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To Secure the Liberty of the People: James Madison's Bill of Rights and the Supreme Court's Interpretation. By Eric T. Kasper. (DeKalb: Northern Illinois University Press, 2010. Pp. x, 301. $38.00 cloth)

In this well-researched and well-written book, Eric Kasper, a political science professor at the University of Wisconsin-Barron County and a municipal judge, explores the source and breadth of Madison's complex political philosophy and examines how Supreme Court justices have used Madison to support their interpretation of the Constitution.

Kasper, who holds a PhD and a JD and is a licensed attorney, traces Madison's views about politics and government to Hobbes, Locke, Hume, and other philosophers, and to his studies under John Witherspoon, the president of the College of New Jersey, where Madison was a student. Kasper convincingly argues that Madison's views of human nature, virtue, and self-interest were influenced by Witherspoon who inspired his gifted student to undertake a lifelong commitment to learning and participation in public affairs.

Kasper describes fluently the development of Madison's political philosophy. If that were all he accomplished, his book would take its place among others written by historians, political scientists, and legal [End Page 265] scholars without making a new contribution to our understanding of what led Madison to his eventual support for a strong national government.

Kasper goes beyond that, which is what makes this book particularly interesting and important. After establishing the roots and dimensions of Madison's philosophy, Kasper looks at the 230 Supreme Court opinions since 1869 that cite him. (Justice Samuel Nelson was the first to do so in Justices v. Murray when discussing the Seventh Amendment). Most of the Madison references have been in the last sixty years, with Justice William O. Douglas citing him most frequently.

What clearly emerges from Kasper's analysis is that Supreme Court justices look among Madison's voluminous writings to find statements that support their decisions without much concern over whether those comments were undermined by his other writings or require a more nuanced understanding of the context. Justice Clarence Thomas, a conservative, used Madison in Rosenberger v. Rector—a 1995 decision in which the Supreme Court held that the student government at the University of Virginia could not deny funds to a religious organization when it gave such fees to other groups—to bolster the argument that the Constitution did not prohibit all aid to religious entities but only required that religions be treated equally. Justice David Souter, a mostly liberal justice, dissented in the same case and concluded that Madison was a strong advocate of separation of church and state and would have rejected Thomas's interpretation.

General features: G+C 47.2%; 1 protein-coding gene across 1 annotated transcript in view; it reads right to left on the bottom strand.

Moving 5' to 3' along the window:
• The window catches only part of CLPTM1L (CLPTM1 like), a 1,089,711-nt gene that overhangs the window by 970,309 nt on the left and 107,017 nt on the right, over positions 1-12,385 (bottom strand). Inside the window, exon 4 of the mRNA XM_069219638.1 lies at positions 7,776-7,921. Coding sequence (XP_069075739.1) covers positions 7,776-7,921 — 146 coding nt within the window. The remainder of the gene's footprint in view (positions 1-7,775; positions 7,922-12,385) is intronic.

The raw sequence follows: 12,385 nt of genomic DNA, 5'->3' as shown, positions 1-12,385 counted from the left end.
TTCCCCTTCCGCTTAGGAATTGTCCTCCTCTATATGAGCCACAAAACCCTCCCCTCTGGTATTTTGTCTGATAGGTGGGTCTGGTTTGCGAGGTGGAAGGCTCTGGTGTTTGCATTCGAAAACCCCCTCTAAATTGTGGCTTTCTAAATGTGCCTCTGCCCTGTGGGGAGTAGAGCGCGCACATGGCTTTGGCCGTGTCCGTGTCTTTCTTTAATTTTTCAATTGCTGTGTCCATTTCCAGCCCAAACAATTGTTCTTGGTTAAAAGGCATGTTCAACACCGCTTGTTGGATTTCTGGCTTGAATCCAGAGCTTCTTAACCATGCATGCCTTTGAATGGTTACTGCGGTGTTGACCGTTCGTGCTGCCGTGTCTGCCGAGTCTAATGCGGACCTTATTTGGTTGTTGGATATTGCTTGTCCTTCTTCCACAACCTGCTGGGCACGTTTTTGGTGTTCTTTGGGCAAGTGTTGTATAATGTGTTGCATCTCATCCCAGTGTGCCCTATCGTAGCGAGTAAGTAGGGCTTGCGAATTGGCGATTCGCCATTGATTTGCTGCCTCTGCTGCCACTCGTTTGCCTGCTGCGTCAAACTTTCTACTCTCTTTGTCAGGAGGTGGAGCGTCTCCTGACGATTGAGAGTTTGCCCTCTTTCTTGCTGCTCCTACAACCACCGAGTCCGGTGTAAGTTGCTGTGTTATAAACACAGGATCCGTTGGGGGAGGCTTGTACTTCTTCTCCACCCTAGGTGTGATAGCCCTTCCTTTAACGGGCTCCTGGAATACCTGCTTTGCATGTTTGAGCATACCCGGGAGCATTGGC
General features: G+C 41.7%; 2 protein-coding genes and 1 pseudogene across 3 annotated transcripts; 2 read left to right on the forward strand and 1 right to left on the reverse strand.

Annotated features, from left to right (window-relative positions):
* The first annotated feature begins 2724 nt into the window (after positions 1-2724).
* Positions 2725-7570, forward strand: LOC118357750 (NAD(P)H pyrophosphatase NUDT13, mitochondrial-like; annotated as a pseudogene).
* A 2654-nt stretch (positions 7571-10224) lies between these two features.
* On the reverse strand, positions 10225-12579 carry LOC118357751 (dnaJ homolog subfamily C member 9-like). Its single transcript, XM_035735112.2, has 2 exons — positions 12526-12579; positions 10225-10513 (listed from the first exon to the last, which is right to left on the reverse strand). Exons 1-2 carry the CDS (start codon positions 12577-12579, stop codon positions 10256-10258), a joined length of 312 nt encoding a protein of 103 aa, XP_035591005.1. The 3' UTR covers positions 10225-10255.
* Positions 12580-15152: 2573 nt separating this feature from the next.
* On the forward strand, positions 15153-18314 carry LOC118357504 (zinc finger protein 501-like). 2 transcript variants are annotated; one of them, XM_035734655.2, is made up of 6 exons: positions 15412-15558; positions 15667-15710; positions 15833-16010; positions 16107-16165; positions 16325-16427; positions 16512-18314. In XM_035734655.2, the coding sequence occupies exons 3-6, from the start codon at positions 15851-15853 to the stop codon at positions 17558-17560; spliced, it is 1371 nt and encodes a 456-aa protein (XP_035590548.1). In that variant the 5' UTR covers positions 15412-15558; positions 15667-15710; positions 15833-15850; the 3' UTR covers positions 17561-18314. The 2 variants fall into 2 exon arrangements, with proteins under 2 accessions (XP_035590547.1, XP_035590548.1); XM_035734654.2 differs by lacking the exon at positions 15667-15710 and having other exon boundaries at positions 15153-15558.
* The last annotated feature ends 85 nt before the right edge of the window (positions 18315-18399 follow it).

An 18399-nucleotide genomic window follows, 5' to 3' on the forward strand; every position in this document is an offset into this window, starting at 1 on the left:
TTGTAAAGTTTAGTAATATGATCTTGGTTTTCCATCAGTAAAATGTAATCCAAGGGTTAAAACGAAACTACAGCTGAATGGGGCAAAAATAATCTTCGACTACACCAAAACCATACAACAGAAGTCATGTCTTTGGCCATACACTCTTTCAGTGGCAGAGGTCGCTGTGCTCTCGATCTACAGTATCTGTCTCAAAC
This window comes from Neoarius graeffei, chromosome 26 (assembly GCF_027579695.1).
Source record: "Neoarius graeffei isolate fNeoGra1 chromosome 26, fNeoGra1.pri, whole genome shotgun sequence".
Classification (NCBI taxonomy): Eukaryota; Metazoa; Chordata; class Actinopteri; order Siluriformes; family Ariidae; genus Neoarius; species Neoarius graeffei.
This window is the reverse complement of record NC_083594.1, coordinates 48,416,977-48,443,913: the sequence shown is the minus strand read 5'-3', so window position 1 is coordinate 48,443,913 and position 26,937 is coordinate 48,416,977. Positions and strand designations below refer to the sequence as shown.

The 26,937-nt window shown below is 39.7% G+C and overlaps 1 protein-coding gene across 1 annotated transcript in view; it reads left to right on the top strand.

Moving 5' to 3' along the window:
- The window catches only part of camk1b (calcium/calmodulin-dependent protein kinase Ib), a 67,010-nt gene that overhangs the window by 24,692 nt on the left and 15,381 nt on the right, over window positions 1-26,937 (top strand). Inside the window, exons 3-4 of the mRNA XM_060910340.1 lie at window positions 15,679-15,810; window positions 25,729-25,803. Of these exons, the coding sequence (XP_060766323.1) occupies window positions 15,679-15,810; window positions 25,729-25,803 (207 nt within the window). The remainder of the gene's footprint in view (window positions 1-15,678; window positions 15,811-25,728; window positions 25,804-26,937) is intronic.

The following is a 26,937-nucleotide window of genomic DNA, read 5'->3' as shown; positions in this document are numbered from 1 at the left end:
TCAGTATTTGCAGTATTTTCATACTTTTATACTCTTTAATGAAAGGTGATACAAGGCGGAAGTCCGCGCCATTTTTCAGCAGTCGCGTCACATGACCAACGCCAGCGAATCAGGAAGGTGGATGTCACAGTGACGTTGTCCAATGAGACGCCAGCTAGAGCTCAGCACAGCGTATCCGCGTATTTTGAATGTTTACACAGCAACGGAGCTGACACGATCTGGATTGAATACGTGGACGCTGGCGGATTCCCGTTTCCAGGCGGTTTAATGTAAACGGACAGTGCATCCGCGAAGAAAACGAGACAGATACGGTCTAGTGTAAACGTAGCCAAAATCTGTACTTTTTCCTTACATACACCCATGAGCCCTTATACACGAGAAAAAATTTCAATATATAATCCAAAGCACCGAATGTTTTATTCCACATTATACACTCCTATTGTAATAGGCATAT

Kasper examines many such cases and demonstrates that Madison's writings provide fertile ground for almost any interpretation of the Bill of Rights, of which he was the primary architect and thus the source to which scholars, judges, and others often turn when applying those amendments. Kasper, however, is impatient with those he thinks have not sufficiently studied Madison's entire record and thus take his statements out of context.

Considering how much Madison wrote—and that he sometimes [End Page 266] made statements that he did not fully embrace—it is bit unfair for Kasper to criticize Supreme Court justices for not recognizing that a comment made, for example, in 1788 during the ratification debate, was modified by something Madison wrote twenty or thirty years later. Few justices or their law clerks can become so well versed in Madison's political life that they understand the context of everything he wrote.

Kasper also warns—and is justified in doing so—against using Madison to support decisions on contemporary issues that would not have arisen two hundred years ago and about which the framers should not be cited as authority. Kasper is careful to avoid doing this himself.

Kasper's book should lead to further discussion on two key issues: Is it possible to determine the "original intent" of the framers when so many people—voters, delegates at constitutional and ratifying conventions, members of the first congress, state legislators, to name a few—were involved...


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